From magazine editors asking all the important questions to online archives giving fashion history lessons in 280 characters or less
The love-hate relationship with Twitter aside, time has proven that it’s the one social media platform I can’t quit. The bad habit of doom-scrolling also aside, Twitter is where I have everything I feel I need at a glance: existential thoughts broadcasted by mutuals (#relatablecontent), my own nonsensical musings similarly going into the void, topnotch memes as a coping mechanism, and most importantly, the news in real-time.
Working in fashion, I found in recent years that the bird app comes in extra handy, too. Not just for cutting fashion commentary (a known fact: on Twitter, everyone’s a critic), but for necessary discourse about the industry.
Stumbling across some accounts, I’ve seen the vastness of what different creatives with different styles have to offer. It’s instant exposure to fashion inspiration, editorial work that tells an interesting story, legends to know and new blood to watch out for. Twitter acts as a gateway to the many movements, subcultures and subgroups within fashion itself that I never existed.
I also think that as the world continues to change, there has got to be more than looking to glossy magazines that report on the “X dress you need now because Y celebrity was seen wearing it yesterday.” And for me, that “more” exists in choice fashion accounts that cut through the noise and get down––in 280 characters or less––opinions that are unfiltered, honest and biting when need be. Here, a rundown of just four of them.
The intersection between fashion, media, film and television and the economy is regularly discussed. But what about fashion and the law? This is a gap filled by Julie Zerbo’s The Fashion Law, which started as a hobby while she was at law school and has today become go-to reference material for journalists and brands.
When The Fashion Law tweets, it’s a guarantee I always pick up something new. And it’s definitely worth the follow should you be curious to know how the law affects the players in the fashion industry (from ethics in advertising, the slippery slope of influencer marketing to paparazzi suing the celebrities they photograph). But, more importantly, this account looks into how fashion and the law affect us, the regular consumers. And the more we know, really, the better.
— The Fashion Law (@TheFashionLaw) July 8, 2019
Shelby Ivey Christie
While I did mention that everyone on Twitter’s a critic, there will always merit to turning to seasoned professionals whose two cents actually carry weight. Shelby Ivey Christie is one of them. 29 years young and trailblazing, she is taking her knowledge as a fashion and costume historian and using Twitter to deliver fun, bite-sized history lessons.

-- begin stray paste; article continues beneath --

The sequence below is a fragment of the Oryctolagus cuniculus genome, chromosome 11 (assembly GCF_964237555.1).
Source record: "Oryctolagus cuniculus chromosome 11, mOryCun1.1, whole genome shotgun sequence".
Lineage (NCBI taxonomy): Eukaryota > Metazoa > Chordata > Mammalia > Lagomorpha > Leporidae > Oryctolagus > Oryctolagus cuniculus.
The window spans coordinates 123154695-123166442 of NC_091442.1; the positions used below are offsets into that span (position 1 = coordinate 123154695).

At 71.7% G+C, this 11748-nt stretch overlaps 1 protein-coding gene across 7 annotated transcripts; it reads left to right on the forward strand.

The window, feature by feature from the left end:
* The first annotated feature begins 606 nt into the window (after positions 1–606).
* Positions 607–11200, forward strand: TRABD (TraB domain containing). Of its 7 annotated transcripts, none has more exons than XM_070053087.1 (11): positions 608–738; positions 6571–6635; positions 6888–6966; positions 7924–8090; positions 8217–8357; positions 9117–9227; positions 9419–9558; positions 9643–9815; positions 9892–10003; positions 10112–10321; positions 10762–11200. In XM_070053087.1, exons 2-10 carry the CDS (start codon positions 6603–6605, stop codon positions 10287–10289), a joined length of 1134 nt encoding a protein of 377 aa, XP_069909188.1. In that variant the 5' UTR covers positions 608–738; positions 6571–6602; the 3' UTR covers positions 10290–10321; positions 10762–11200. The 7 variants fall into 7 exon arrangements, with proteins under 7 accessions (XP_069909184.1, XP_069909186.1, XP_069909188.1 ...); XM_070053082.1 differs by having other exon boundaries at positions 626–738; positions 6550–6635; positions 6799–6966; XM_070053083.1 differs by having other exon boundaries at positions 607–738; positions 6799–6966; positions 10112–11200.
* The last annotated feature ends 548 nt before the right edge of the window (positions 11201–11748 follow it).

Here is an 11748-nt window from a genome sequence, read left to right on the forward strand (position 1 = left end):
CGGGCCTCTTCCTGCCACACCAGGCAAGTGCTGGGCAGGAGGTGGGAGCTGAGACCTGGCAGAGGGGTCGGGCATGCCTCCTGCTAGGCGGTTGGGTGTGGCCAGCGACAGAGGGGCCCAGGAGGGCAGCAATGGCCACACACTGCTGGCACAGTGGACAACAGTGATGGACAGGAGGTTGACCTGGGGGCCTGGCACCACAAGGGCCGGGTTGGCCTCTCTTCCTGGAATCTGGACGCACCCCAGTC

She’s on a mission, too. In an interview with Dazed, she talked about her passion: addressing the erasure of black contributions to fashion and art. She said: “As a historian, I know how important documentation is—proof, receipts, are always the grounding point. If the receipts of black fashion and black art aren’t being documented and shared then what will happen 20 years from now? The proof will not exist.”
The Menlo Park police uniform study found that after a year of its officers wearing blazers not only did they see a 30% drop in assaults on officers
They saw a 50 PERCENT DECREASE IN ASSAULTS ON CIVILIANS BY OFFICERS — Humanizing their attire had THAT much impact on policing! pic.twitter.com/pjwFVWR7jR
— Shelby Ivey Christie (@bronze_bombSHEL) June 2, 2020
Imonation is a mainstay in the world of high-fashion Twitter (known as HF Twitter in the Twitterverse) and it has amassed a following for doing what it does well and consistently: cover breaking news, updates, events, drops and releases for, and in the words of this anonymous blogger, “people who don’t want to read Vogue anymore, who have had enough with reading about the same models that the tabloids worship.”
Imonation is fashion with teeth––and its Twitter page is a space where no-holds-barred discussions are welcome.
Beyoncé’s #BlackIsKing is a fashion masterpiece. – I
Look 1) Custom Mugler SS20
Look 2) Custom Burberry by Riccardo Tisci
Look 3) Molly Goddard FW19
Look 4) Mary Katrantzou FW19 pic.twitter.com/UUhFm8dYSF
— IMONATION (@THEIMONATION) July 31, 2020
More commonly known as PAM BOY, Pierre Alexandre M’Pelé is a French fashion critic whose bylines can be found in i-D, WWD and LOVE Magazine among other titles. I wound up following him after seeing the refreshing turn the latter brand had taken for its LOVE Diaries, March to July 2020 issues.
In fashion, there’s no shortage of brands or personalities talking about shifting perspectives and making bolder, braver moves. But there’s a clincher: “I think the current structures, the large groups and certain types of management and communication are outdated,” M’Pelé told FashionUnited UK. “Fashion is not completely in tune with the new generations.”
PAM BOY, for his part, would rather jump straight into the work (now as LOVE’s senior editor for print and digital) to quite literally be the change he wants to see in the industry.
STOP EVERYTHING YOU ARE DOING BECAUSE HERE ARE THE FOUR COVERS OF @THELOVEMAGAZINE’S UPCOMING ISSUE.
A BEACON OF HOPE SERVED IN TWO VOLUMES. pic.twitter.com/LDw9AV7IDg
— @PAM_BOY (@pam_boy) July 23, 2020
Now, I’ve done my fair share of fine-tuning my following list. But these fashion accounts for sure are staying put. If you’re following someone interesting that you think Wonder should check out, we’d love to know! Tell us your faves below.
Art Alexandra Lara